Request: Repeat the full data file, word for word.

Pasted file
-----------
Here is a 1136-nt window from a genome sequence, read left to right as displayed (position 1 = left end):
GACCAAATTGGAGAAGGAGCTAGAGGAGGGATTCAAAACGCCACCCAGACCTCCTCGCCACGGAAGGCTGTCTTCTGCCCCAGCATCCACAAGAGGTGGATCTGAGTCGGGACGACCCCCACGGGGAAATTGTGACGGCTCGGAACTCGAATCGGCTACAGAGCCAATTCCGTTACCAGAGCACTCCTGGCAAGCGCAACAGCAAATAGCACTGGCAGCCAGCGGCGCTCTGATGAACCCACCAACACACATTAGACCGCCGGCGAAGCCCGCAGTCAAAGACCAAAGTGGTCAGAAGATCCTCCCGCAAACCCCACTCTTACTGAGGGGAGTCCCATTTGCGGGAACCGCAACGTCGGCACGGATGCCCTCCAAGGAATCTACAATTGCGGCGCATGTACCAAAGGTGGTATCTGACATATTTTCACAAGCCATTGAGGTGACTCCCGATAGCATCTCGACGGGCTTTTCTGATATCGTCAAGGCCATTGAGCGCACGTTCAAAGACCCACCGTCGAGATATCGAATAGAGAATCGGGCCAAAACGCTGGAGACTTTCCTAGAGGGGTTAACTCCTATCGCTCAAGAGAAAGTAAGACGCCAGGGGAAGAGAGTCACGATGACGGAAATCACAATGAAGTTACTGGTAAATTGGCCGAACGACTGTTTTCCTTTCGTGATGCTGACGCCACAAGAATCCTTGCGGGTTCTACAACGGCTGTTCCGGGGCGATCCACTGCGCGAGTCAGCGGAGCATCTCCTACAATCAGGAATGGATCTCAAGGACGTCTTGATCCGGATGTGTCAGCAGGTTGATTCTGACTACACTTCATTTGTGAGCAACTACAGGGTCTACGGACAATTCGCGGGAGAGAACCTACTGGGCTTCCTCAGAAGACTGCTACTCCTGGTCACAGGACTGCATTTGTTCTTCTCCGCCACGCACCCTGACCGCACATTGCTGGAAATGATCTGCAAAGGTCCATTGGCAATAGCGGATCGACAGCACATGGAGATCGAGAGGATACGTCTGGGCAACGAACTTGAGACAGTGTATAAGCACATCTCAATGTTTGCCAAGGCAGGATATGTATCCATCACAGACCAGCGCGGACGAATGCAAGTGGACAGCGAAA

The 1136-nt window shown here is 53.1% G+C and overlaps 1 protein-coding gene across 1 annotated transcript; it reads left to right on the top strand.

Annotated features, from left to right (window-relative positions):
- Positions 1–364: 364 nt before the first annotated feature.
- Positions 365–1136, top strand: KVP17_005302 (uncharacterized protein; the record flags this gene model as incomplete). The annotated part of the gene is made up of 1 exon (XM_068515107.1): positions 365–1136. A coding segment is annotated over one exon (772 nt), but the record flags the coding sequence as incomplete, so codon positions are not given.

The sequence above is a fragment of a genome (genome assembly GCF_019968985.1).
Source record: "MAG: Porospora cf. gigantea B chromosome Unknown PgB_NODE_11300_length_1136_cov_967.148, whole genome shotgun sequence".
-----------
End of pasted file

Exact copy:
Here is a 1136-nt window from a genome sequence, read left to right as displayed (position 1 = left end):
GACCAAATTGGAGAAGGAGCTAGAGGAGGGATTCAAAACGCCACCCAGACCTCCTCGCCACGGAAGGCTGTCTTCTGCCCCAGCATCCACAAGAGGTGGATCTGAGTCGGGACGACCCCCACGGGGAAATTGTGACGGCTCGGAACTCGAATCGGCTACAGAGCCAATTCCGTTACCAGAGCACTCCTGGCAAGCGCAACAGCAAATAGCACTGGCAGCCAGCGGCGCTCTGATGAACCCACCAACACACATTAGACCGCCGGCGAAGCCCGCAGTCAAAGACCAAAGTGGTCAGAAGATCCTCCCGCAAACCCCACTCTTACTGAGGGGAGTCCCATTTGCGGGAACCGCAACGTCGGCACGGATGCCCTCCAAGGAATCTACAATTGCGGCGCATGTACCAAAGGTGGTATCTGACATATTTTCACAAGCCATTGAGGTGACTCCCGATAGCATCTCGACGGGCTTTTCTGATATCGTCAAGGCCATTGAGCGCACGTTCAAAGACCCACCGTCGAGATATCGAATAGAGAATCGGGCCAAAACGCTGGAGACTTTCCTAGAGGGGTTAACTCCTATCGCTCAAGAGAAAGTAAGACGCCAGGGGAAGAGAGTCACGATGACGGAAATCACAATGAAGTTACTGGTAAATTGGCCGAACGACTGTTTTCCTTTCGTGATGCTGACGCCACAAGAATCCTTGCGGGTTCTACAACGGCTGTTCCGGGGCGATCCACTGCGCGAGTCAGCGGAGCATCTCCTACAATCAGGAATGGATCTCAAGGACGTCTTGATCCGGATGTGTCAGCAGGTTGATTCTGACTACACTTCATTTGTGAGCAACTACAGGGTCTACGGACAATTCGCGGGAGAGAACCTACTGGGCTTCCTCAGAAGACTGCTACTCCTGGTCACAGGACTGCATTTGTTCTTCTCCGCCACGCACCCTGACCGCACATTGCTGGAAATGATCTGCAAAGGTCCATTGGCAATAGCGGATCGACAGCACATGGAGATCGAGAGGATACGTCTGGGCAACGAACTTGAGACAGTGTATAAGCACATCTCAATGTTTGCCAAGGCAGGATATGTATCCATCACAGACCAGCGCGGACGAATGCAAGTGGACAGCGAAA

The 1136-nt window shown here is 53.1% G+C and overlaps 1 protein-coding gene across 1 annotated transcript; it reads left to right on the top strand.

Annotated features, from left to right (window-relative positions):
- Positions 1–364: 364 nt before the first annotated feature.
- Positions 365–1136, top strand: KVP17_005302 (uncharacterized protein; the record flags this gene model as incomplete). The annotated part of the gene is made up of 1 exon (XM_068515107.1): positions 365–1136. A coding segment is annotated over one exon (772 nt), but the record flags the coding sequence as incomplete, so codon positions are not given.

The sequence above is a fragment of a genome (genome assembly GCF_019968985.1).
Source record: "MAG: Porospora cf. gigantea B chromosome Unknown PgB_NODE_11300_length_1136_cov_967.148, whole genome shotgun sequence".